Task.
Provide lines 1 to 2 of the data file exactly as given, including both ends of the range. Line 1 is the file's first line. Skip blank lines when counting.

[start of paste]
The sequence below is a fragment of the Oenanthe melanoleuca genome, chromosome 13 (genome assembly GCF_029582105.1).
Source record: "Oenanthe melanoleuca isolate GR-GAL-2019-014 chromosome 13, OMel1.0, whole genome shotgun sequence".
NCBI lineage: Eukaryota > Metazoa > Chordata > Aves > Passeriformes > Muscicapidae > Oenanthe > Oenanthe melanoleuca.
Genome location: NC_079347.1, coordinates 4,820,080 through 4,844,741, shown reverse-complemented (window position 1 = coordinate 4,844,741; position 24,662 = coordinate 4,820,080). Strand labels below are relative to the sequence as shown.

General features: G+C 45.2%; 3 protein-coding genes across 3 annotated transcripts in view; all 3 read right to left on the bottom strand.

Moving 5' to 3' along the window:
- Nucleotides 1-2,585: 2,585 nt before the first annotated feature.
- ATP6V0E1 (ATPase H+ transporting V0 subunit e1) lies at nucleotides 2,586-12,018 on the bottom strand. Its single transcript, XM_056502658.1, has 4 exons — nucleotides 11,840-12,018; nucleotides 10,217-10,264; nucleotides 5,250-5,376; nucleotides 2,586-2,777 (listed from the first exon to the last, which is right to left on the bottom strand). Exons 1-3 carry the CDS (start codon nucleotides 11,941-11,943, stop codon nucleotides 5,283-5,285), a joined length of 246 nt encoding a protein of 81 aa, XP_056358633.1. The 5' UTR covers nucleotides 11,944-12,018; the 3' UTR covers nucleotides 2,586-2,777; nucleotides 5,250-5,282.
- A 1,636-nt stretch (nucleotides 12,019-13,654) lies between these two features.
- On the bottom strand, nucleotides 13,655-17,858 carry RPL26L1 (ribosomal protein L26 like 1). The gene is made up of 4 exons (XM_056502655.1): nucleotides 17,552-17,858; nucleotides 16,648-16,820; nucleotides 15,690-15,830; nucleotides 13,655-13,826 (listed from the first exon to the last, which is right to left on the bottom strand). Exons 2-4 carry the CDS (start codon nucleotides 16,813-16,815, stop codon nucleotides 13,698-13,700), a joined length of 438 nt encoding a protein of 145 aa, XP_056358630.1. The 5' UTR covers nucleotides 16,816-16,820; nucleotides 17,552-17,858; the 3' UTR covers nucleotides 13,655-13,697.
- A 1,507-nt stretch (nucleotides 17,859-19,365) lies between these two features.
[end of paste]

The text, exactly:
The sequence below is a fragment of the Oenanthe melanoleuca genome, chromosome 13 (genome assembly GCF_029582105.1).
Source record: "Oenanthe melanoleuca isolate GR-GAL-2019-014 chromosome 13, OMel1.0, whole genome shotgun sequence".